How SARS-CoV-2 Hijacks Human Cells to Evade Immune System
Researchers at University of California San Diego School of Medicine have discovered one way in which SARS-CoV-2, the coronavirus that causes COVID-19, hijacks human cell machinery to blunt the immune response, allowing it to establish infection, replicate and cause disease.
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In short, the virus’ genome gets tagged with a special marker by a human enzyme that tells the immune system to stand down, while at the same time ramping up production of the surface proteins that SARS-CoV-2 uses as a “doorknob” to enter cells.
The study, published April 22, 2021 in Cell Reports , helps lay the groundwork for new anti-viral immunotherapies — treatments that work by boosting a patient’s immune system, rather than directly killing the virus.
“It’s very smart of this virus to use host machinery to simultaneously go into stealth mode and get inside more cells,” said Tariq Rana, PhD, professor and chief of the Division of Genetics in the Department of Pediatrics at UC San Diego School of Medicine and Moores Cancer Center. “The more we know about how the virus establishes itself in the body, the better equipped we are to disrupt it.”
In human cells, genes (DNA) are transcribed into RNA, which is then translated into proteins, the molecules that make up the majority of cells. But it’s not always so straightforward. Cells can chemically modify RNA to influence protein production. One of these modifications is the addition of methyl groups to adenosine, one of the building blocks that make up RNA. Known as N6-methyladenosine (m6A), this modification is common in humans and other organisms, including viruses.
In contrast to humans, the entire genomes of some viruses, including SARS-CoV-2, are made up of RNA instead of DNA. And rather than carry around the machinery to translate that into proteins, the coronavirus gets human cells to do the work.
Rana and his team previously discovered that m6A plays important role in HIV and Zika virus infections. In their latest study, the researchers discovered that the human enzyme METTL3 adds methyl groups to introduce m6A in SARS-CoV-2’s RNA. That modification prevents the virus’ RNA from triggering inflammatory molecules known as cytokines. To the team’s surprise, METTL3’s activity also led to increased expression of pro-viral genes — those that encode proteins needed for SARS-CoV-2 replication and survival, such as ACE2, the cell surface receptor that the virus uses to enter human cells.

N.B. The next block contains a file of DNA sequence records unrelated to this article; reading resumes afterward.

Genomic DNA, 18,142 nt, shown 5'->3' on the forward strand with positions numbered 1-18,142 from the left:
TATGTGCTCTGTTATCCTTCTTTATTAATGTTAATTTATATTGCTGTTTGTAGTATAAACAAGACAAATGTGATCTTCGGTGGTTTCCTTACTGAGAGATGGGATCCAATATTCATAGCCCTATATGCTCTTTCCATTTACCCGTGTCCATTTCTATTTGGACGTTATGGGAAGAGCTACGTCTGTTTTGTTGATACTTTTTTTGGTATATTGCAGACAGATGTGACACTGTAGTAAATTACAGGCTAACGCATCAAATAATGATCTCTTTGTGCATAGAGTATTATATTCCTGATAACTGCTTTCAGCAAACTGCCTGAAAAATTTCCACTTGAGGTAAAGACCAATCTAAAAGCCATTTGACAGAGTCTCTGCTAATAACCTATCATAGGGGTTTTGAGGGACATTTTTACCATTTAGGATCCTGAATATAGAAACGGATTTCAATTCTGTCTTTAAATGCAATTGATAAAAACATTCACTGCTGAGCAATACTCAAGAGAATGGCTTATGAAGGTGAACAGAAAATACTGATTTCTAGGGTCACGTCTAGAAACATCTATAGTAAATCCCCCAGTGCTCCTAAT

“It remains to be seen why our cells help the virus out like this,” Rana said.
When the team removed METTL3 from cells in the laboratory, using gene silencing or other methods, they saw the reverse — a pro-inflammatory molecule known as RIG1 binds the viral RNA, more inflammatory cytokines were produced, and pro-viral genes were inhibited. Ultimately, inhibiting METTL3 suppressed viral replication.
To see how this mechanism plays out in the real world, the team compared post-mortem lung samples from COVID-19 patients and healthy lung biopsies. In patients who had died from severe COVID-19, the team found, METTL3 expression was lower and inflammatory genes were elevated. That makes sense in later stages of COVID-19, Rana said, because cytokine storm — the excessive activation of the patient’s own immune system — is known to worsen the disease.
“It’s like there are two phases of the infection — in the first, the virus needs METTL3 to help it evade the immune response,” he said, “but in the second phase, once the virus is replicating like crazy, it’s better to downregulate METTL3.”
Rana’s team is now validating their findings in animal models, and developing METTL3 inhibitors to test as potential experimental therapies for COVID-19.
“We hope that by manipulating m6A levels in the virus, we might be able to time the innate immune response in a way that benefits patients with COVID19, especially for the mild or moderate patients who haven’t developed cytokine storm,” Rana said. “The challenge is that cells have many other enzymes like METTL3, known as methyltransferases, so inhibiting it would need to be done very specifically, at a specific time.”
Co-authors of the study include: Na Li, Hui Hui, Bill Bray, Rob Knight, Davey Smith, Aaron F. Carlin, UC San Diego; Gwendolyn Michelle Gonzalez, Yinsheng Wang, UC Riverside; Mark Zeller, Kristian G. Anderson, Scripps Research.
Source: University of California, San Diego
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